Transformation requires tension, wander, courage, and a willingness to engage with a sense of lostness.

In the fall of 2020, Community Foundations of Canada embarked on the Transformation Exploration Initiative to build its understanding of how to support systems transformation within the community foundation movement and with other sectors. This Initiative responded to the significant shifts brought by COVID-19, the racial and wealth inequalities exposed and exacerbated during the pandemic, and our persistent climate emergency. 

The following piece reflects on our journey, the lessons we learned along the way, and the abundant possibilities that we continue to relentlessly pursue in our commitment to creating a future where everyone belongs. 

Co-written by Njoki Mbũrũ, Inda Intiar, and Michelle Baldwin

Infrastructures of Imagination 

The opportunity to contribute to futures that are more equitable, livable, inclusive, and pleasurable is both a privilege and a right. Beyond the status quo and familiar, there lies a place for curiosity and amusement. A fertile ground for our ‘what if’ questions, and a nurturing environment for our unrestricted thoughts and undefined ideas. 

Transformation requires tension, wander, courage, and a willingness to engage with a sense of lostness. In parts of our individual and generational stories, we might have templates to fall back with guidance and instructions about certain processes, traditions, beliefs, etc. But even these ‘norms’ and ‘standards’ – were, at one time, someone else’s imagination. 

“We are living inside other people’s imagination”

Terry Marshall

While these long-held, tried-and-tested templates might facilitate efficiency, rarely do they embrace imagination, equity, inclusiveness, and diversity of perspective. Convenience often comes at the expense of complexity; and this seems to be a primary ingredient in the fuel that powers modernity.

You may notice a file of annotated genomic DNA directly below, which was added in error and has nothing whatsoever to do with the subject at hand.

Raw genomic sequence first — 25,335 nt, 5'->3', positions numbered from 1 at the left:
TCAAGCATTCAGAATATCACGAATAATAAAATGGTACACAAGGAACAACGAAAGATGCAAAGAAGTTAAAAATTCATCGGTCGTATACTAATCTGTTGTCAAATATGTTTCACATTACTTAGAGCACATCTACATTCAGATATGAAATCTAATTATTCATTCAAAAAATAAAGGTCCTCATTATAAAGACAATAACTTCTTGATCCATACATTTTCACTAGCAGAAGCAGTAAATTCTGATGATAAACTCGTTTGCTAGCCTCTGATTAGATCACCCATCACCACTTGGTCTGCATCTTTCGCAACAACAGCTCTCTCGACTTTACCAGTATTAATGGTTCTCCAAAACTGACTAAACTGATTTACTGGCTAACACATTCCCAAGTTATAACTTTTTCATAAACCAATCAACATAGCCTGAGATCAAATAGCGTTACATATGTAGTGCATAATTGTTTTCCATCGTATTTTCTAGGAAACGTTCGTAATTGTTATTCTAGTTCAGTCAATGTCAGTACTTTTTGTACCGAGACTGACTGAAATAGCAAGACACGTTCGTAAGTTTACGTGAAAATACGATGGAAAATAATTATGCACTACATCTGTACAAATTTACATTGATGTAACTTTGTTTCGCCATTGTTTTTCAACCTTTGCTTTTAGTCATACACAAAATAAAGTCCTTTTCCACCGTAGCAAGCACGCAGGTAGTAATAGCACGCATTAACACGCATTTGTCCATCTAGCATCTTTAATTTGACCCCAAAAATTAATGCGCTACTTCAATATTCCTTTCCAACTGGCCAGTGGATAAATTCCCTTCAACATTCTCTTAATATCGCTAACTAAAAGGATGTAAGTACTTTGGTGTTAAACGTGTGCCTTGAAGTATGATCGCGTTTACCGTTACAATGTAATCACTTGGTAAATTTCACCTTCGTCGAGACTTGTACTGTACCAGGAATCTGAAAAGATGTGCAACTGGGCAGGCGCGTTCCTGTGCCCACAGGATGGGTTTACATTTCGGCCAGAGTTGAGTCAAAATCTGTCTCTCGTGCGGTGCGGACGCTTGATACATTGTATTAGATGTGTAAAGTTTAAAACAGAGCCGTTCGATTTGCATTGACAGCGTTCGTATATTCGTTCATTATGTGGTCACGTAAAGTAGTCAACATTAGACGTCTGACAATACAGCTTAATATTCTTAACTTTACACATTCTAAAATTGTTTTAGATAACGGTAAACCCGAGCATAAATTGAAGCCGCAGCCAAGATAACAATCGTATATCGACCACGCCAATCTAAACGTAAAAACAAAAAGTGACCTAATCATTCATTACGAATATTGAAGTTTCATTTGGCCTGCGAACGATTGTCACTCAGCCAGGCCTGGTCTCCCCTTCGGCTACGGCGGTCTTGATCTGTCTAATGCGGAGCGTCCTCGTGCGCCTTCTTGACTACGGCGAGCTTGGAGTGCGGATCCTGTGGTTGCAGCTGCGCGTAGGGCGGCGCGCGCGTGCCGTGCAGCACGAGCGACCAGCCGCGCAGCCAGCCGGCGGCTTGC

Therefore, when working towards systems transformation, questioning the status quo is both necessary and irresistible. It nudges us towards what Nigerian philosopher Bayo Akomolafe calls “an otherwise”. 

To say this differently, the capacity to engage in the work of change and transformation requires a force that pulls us away from what has always been; a tug of our imagination; a resistance to the flow of familiarity; a fumbling towards a distant echo across the vastness of our social, political, economic, and cultural landscapes. Most importantly, at least from our perspective as people in the liminal space, systems transformation requires an willingness to embody formlessness; to play with shape-shifting; to become malleable; and to observe how this individual ‘I’ is connected to all ‘we’. 

Back to the Basics

The journey towards transformation is not restricted to any single path, nor is it linear. We believe that there is a multiplicity of possible pathways in the process of systems transformation, and it is this abundance of imagination and futures that makes our work rich, resilient, and an act of resurgence. 

In the context of modernity, there is a bias toward simplicity, uniformity, hegemony, and narratives with predictable endings. Predicated upon these reductive, singular approaches to creation, community, and creativity is a disposition toward scarcity and competition as the mechanics of growth and progress. And reflecting one layer deeper into this hypothesis, we observe that modernity’s obsession with ‘progress’, perhaps unintentionally, privileges the few who get to define what ‘progress’ is. 

As such, when combing through our definitions and understandings of systems transformation, here in the CFC Transformation team, we not only welcome but also prioritize complexity, contradiction, inter-dependence, and multiplicity. We are inspired by these three simple words by Calvin Williams who is a core member of the Wakanda Dream Lab, “irresistibility of abundance”.

With this inspiration, aspiration, and mindset, we have, over time, produced the following definition of systems transformation: 

Systems transformation involves tackling our most wicked challenges/pressing problems and leveraging previously unimagined possibilities. 

Flowing from this, we combed out the following as strands of thought about the nuances of systems transformation. Systems transformation includes:

  • Transitioning the state of a system by changing its underlying patterns, narratives, relationships, value flows, and norms.
  • Shifting mindsets and paradigms that address the intersectionality, power structures and inequities of these systems.
  • A holistic and interconnected process of intentional change.